In respect of controller 42B the collar displacement means comprises the sensing chamber 53 and the feedback duct 54 extending between chamber 53 and control input 45B and, in addition, the sensing chamber 51 and the feedback duct 52 extending between the sensing chamber 51 and the control input port 46B.
Considering operation of the damping arrangement as it involves the controller 42A, if the shaft 10 in rotating about axis 11 begins to vibrate along its shaft axis such that the collar 20 reciprocates to and from the clamping chambers, the pressure in the sensing chamber 51 is modulated by the distance between the shaft thrust face and the chamber and rises and falls by a limited amount in synchronism with the shaft vibration. The pressure variation in sensing chamber 51 is conveyed by feedback duct 52 to control input 45A. The further sensing chamber 53 likewise responds to reciprocation of the collar by exhibiting a pressure modulation 180 degrees out of phase with sensing chamber 51, conveyed by duct 54 to the controller 42A at 46A.
Controller 42A is switched as to its gas conduction by one or both of said pressures, indicative of a pressure rise in sensing chamber 51 and pressure fall in sensing chamber 53, to supply gas to damping chamber 34 through duct 38, the effect of which is to further increase the pressure and exert a radially directed force on the shaft which tends to drive it towards the damping chamber 35.
A short time later, as the shaft reciprocation tends to raise the pressure in sensing chamber 53 and reduce it in sensing chamber 51 shaft displacement feedback means returns a pressure rise to control input 46A of the controller to inhibit the gas supply to damping chamber 51 and permit the pressure therein to fall by leakage.
It will be appreciated that once a vibrational shaft disturbance has begun which results in sensing chamber pressure variations at the vibration frequency and the controller 42A being operated, the gas supply to the damping chamber 34 is switched on and off at the same frequency as the vibration to exert by way of the periodically increased pressure in damping chamber 34 an axially directed periodic thrust on the thrust face 19A of collar 20. Furthermore the periodic supply of gas at elevated pressure to the damping chamber can be at such a rate to ensure that the pressure therein remains elevated with respect to ambient pressure, notwithstanding leakage from the chamber.
In responding to detection of a pressure increase in sensing chamber 51 in advance of the shaft approaching damping chamber 34 associated with the controller 42A, the controller response, gas flow rate and supply pressure can be configured to provide the pressure increase in chamber 34 advanced in phase with respect to the shaft approach thereto by a predetermined amount and thus act to damp the vibration of the shaft.
It will be appreciated that the degree of damping is dependent not only upon the pressure of gas supplied but also upon the degree of phase advance. Depending upon the sensitivity of the control means and pressure sensing means and its response time a phase advance between 135 degrees and 0 degrees is achievable.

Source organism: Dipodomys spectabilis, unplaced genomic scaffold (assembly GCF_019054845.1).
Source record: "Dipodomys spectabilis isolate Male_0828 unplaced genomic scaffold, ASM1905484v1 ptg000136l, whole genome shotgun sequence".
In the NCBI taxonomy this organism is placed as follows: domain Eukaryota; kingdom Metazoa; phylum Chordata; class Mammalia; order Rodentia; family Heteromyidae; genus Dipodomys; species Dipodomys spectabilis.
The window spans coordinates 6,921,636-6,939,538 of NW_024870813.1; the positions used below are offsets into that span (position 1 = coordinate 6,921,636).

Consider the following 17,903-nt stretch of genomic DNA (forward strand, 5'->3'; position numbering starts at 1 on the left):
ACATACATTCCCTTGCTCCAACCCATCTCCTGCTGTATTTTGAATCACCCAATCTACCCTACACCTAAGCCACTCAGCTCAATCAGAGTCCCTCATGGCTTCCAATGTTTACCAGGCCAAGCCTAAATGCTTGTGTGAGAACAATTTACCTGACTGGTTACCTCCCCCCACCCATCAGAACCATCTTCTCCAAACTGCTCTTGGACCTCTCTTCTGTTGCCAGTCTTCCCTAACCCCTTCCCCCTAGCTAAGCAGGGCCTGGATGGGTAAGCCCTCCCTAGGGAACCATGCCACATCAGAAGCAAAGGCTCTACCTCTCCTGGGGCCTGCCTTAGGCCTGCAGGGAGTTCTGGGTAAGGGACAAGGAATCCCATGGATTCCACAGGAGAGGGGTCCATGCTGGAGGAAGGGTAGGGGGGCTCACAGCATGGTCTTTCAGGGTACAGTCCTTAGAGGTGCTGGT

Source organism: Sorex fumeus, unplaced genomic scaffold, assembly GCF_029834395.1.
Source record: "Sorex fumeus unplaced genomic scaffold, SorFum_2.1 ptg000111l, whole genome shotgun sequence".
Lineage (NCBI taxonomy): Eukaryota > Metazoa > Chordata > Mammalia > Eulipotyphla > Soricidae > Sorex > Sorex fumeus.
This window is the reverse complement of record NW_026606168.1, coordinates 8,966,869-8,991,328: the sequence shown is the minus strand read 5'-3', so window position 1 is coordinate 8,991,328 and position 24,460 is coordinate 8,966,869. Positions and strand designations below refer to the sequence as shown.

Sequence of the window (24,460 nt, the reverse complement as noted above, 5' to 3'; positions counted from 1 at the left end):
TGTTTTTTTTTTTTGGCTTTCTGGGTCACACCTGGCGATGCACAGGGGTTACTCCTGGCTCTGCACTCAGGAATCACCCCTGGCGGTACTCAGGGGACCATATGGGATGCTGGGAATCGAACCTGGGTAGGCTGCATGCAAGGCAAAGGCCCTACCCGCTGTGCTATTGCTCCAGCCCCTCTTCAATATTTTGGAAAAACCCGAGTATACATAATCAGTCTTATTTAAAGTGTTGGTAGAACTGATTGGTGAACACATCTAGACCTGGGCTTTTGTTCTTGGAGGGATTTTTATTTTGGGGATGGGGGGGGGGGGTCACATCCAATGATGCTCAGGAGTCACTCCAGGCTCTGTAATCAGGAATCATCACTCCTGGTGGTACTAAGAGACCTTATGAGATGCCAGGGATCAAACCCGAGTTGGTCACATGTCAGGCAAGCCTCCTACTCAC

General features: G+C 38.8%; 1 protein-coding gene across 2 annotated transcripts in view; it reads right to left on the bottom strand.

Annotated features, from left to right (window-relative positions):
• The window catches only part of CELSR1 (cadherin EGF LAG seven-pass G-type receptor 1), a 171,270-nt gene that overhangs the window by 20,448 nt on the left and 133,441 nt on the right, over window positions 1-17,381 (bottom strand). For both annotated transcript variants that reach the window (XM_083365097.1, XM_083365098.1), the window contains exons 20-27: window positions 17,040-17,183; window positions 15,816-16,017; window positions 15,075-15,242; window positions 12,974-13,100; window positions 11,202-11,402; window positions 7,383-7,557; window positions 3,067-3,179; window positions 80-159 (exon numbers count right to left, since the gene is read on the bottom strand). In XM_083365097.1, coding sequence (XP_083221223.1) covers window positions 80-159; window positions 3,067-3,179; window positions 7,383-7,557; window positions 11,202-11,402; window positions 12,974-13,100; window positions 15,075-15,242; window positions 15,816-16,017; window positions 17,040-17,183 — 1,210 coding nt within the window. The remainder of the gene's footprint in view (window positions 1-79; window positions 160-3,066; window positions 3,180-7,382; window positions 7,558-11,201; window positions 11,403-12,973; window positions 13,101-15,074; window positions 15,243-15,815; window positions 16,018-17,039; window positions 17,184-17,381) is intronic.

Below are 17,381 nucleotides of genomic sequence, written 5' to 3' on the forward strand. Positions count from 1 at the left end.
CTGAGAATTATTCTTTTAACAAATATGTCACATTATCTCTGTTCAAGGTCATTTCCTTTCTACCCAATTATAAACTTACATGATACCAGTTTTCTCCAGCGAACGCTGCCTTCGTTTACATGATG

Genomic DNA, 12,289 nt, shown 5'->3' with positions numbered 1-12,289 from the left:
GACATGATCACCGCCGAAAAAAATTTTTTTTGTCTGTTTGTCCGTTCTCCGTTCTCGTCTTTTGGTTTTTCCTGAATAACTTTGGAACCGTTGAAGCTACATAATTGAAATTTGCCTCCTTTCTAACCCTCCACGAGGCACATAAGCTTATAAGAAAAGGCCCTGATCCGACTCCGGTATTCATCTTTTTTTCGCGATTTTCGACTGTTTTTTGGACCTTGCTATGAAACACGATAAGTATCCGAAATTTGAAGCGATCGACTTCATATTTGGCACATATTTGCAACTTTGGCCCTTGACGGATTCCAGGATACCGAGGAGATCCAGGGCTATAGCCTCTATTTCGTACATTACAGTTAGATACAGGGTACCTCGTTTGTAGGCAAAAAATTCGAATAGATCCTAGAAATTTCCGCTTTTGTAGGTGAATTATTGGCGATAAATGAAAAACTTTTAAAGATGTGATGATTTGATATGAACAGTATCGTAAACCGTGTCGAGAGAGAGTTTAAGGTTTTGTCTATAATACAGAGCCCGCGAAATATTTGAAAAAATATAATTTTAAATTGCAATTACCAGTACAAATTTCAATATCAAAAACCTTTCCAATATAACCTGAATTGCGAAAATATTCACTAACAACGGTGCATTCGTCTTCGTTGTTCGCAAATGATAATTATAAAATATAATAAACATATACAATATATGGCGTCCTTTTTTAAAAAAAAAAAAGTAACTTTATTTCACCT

Preferably, to give damping at a particular vibration frequency whilst being effective at other frequencies, a phase advance of approximately 90 degrees with respect to collar position is defined by choice of any or all of the rate of gas supply, triggering threshold(s) of the gas flow control means and the pressure of source 40.
It will be seen that as such a vibration is opposed and damped by varying the supply of gas to chamber 34 by controller 42A, the gas flow controller 42B is switched out of phase with controller 42A by the same feedback signals oppositely supplied to its control inputs and delivers gas to chamber 35 also in advance of the shaft approach, thereby contributing equally or additionally to the vibration damping effect.
The active and self-powered gas flow controllers 42A and 42B may be provided by proportional flow devices which respond to the pressure changes sensed at the control inputs to vary gas flows at high slew rates consistent with a switching or flip flop flow diverting effect between the two controllers.
It will be appreciated that whereas it is convenient to stop the flow from controller device 47A by the same pressure feedback signal which triggers device 47B into conduction, and vice versa, the fluid flow may be stopped only after the other device begins to increase flow by coupling the control inputs 46A and 46A to the output ports of the other device or 44A, 44B of the controllers.
Thus, in the form shown in FIG. 1 the flow controllers 42A and 42B associated with opposing damping chambers, by both responding to the same chamber pressure signals operate in unison to divert the flow from one damping chamber to the other alternately.